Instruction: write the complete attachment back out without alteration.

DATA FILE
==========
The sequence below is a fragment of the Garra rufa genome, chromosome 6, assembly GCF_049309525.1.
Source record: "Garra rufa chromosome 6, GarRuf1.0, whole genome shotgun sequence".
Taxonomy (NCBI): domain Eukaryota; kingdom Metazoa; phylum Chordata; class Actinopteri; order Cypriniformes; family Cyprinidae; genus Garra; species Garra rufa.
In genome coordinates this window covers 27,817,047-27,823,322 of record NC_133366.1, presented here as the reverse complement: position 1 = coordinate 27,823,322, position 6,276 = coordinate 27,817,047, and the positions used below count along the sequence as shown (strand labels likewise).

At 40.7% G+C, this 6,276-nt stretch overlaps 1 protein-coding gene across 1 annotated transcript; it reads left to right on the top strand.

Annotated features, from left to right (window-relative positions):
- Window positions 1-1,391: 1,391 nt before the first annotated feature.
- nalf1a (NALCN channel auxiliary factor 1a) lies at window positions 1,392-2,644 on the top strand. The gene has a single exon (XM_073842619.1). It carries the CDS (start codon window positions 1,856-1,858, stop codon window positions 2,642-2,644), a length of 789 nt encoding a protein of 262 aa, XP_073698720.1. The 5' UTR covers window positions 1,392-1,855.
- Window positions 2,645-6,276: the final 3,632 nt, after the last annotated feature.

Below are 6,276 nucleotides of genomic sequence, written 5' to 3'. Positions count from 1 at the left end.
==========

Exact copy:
The sequence below is a fragment of the Garra rufa genome, chromosome 6, assembly GCF_049309525.1.
Source record: "Garra rufa chromosome 6, GarRuf1.0, whole genome shotgun sequence".
Taxonomy (NCBI): domain Eukaryota; kingdom Metazoa; phylum Chordata; class Actinopteri; order Cypriniformes; family Cyprinidae; genus Garra; species Garra rufa.
In genome coordinates this window covers 27,817,047-27,823,322 of record NC_133366.1, presented here as the reverse complement: position 1 = coordinate 27,823,322, position 6,276 = coordinate 27,817,047, and the positions used below count along the sequence as shown (strand labels likewise).

At 40.7% G+C, this 6,276-nt stretch overlaps 1 protein-coding gene across 1 annotated transcript; it reads left to right on the top strand.

Annotated features, from left to right (window-relative positions):
- Window positions 1-1,391: 1,391 nt before the first annotated feature.
- nalf1a (NALCN channel auxiliary factor 1a) lies at window positions 1,392-2,644 on the top strand. The gene has a single exon (XM_073842619.1). It carries the CDS (start codon window positions 1,856-1,858, stop codon window positions 2,642-2,644), a length of 789 nt encoding a protein of 262 aa, XP_073698720.1. The 5' UTR covers window positions 1,392-1,855.
- Window positions 2,645-6,276: the final 3,632 nt, after the last annotated feature.

Below are 6,276 nucleotides of genomic sequence, written 5' to 3'. Positions count from 1 at the left end.